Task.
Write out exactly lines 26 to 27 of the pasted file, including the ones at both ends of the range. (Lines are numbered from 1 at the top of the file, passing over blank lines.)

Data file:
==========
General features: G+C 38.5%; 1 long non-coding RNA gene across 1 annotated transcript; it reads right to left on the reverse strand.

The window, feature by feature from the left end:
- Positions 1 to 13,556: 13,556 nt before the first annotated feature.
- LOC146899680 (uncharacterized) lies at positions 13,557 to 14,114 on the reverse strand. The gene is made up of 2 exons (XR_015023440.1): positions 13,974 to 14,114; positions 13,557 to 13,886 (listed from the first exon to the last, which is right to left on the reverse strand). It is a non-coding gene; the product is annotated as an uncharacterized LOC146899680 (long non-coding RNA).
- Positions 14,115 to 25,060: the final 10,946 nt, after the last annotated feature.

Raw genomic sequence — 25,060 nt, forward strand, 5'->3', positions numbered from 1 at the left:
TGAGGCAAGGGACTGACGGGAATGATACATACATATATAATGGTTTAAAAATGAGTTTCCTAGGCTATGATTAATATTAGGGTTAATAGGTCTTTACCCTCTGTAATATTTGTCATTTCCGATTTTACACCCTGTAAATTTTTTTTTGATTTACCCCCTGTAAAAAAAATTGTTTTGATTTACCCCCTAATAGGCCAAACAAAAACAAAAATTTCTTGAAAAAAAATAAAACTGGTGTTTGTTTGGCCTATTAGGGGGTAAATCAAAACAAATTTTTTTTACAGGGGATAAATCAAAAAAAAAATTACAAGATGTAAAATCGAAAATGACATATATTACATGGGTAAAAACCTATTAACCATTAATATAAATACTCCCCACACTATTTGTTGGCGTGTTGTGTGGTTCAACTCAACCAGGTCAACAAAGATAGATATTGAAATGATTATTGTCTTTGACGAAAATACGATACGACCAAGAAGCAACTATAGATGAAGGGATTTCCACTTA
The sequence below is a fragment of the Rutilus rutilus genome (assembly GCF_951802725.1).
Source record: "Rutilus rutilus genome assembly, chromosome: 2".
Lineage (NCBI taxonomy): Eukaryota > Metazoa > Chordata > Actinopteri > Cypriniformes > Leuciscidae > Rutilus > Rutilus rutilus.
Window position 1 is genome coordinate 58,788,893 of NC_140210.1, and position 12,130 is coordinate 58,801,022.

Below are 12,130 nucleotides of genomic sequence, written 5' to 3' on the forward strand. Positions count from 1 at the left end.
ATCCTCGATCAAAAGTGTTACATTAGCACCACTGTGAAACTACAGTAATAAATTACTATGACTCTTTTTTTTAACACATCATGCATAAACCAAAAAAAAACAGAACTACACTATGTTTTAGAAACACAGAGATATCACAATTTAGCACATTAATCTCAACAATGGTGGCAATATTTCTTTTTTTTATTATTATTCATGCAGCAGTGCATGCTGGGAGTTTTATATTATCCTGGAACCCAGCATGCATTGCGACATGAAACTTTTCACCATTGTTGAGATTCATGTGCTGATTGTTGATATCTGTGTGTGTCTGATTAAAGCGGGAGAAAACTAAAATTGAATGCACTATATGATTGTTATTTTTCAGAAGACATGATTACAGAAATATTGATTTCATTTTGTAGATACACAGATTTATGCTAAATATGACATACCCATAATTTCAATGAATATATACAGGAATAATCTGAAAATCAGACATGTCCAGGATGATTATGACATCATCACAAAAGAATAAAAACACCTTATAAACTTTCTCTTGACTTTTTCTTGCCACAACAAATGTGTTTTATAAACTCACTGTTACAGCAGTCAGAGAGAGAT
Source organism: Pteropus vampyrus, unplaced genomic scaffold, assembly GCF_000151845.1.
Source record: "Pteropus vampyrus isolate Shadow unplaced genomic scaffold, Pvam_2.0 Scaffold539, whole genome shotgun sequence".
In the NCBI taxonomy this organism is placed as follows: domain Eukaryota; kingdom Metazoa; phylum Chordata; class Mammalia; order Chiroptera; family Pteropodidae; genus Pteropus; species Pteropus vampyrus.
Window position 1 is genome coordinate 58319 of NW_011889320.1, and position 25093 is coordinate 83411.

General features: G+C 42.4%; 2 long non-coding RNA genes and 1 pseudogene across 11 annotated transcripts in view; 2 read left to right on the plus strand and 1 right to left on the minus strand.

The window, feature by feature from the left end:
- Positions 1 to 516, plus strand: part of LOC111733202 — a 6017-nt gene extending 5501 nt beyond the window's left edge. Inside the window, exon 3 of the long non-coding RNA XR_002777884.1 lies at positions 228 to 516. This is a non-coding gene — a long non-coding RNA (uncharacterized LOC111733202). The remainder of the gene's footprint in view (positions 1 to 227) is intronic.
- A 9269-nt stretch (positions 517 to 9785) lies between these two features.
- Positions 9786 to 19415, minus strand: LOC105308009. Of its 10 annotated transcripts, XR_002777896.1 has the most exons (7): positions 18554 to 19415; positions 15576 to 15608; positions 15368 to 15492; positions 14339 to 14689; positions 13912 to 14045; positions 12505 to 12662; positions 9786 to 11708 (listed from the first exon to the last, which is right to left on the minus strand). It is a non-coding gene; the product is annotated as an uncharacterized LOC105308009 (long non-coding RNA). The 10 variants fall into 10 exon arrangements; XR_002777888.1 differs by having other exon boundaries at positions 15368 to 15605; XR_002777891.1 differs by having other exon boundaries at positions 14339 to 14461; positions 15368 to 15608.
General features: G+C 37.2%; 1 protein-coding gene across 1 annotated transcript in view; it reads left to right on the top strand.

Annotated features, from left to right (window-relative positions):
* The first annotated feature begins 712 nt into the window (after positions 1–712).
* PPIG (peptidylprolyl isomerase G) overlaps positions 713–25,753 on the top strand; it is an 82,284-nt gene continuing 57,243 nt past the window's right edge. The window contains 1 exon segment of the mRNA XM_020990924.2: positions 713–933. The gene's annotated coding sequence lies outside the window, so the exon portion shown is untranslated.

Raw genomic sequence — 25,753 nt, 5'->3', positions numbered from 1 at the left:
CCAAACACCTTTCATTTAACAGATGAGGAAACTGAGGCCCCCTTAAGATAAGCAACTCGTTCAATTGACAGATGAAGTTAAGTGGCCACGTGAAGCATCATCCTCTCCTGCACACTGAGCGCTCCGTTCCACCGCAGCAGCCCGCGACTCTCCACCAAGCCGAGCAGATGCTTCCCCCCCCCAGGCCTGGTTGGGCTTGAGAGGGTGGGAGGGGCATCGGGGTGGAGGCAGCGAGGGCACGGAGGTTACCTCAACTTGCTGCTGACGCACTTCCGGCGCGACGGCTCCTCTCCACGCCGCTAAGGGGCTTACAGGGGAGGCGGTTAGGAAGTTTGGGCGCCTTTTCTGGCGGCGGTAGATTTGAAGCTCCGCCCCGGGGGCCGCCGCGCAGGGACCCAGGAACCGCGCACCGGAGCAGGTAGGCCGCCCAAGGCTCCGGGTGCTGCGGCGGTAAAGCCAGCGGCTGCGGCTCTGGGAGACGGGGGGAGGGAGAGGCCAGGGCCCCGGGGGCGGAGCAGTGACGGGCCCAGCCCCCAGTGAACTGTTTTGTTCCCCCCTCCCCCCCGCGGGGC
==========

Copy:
* PPIG (peptidylprolyl isomerase G) overlaps positions 713–25,753 on the top strand; it is an 82,284-nt gene continuing 57,243 nt past the window's right edge. The window contains 1 exon segment of the mRNA XM_020990924.2: positions 713–933. The gene's annotated coding sequence lies outside the window, so the exon portion shown is untranslated.

Raw genomic sequence — 25,753 nt, 5'->3', positions numbered from 1 at the left: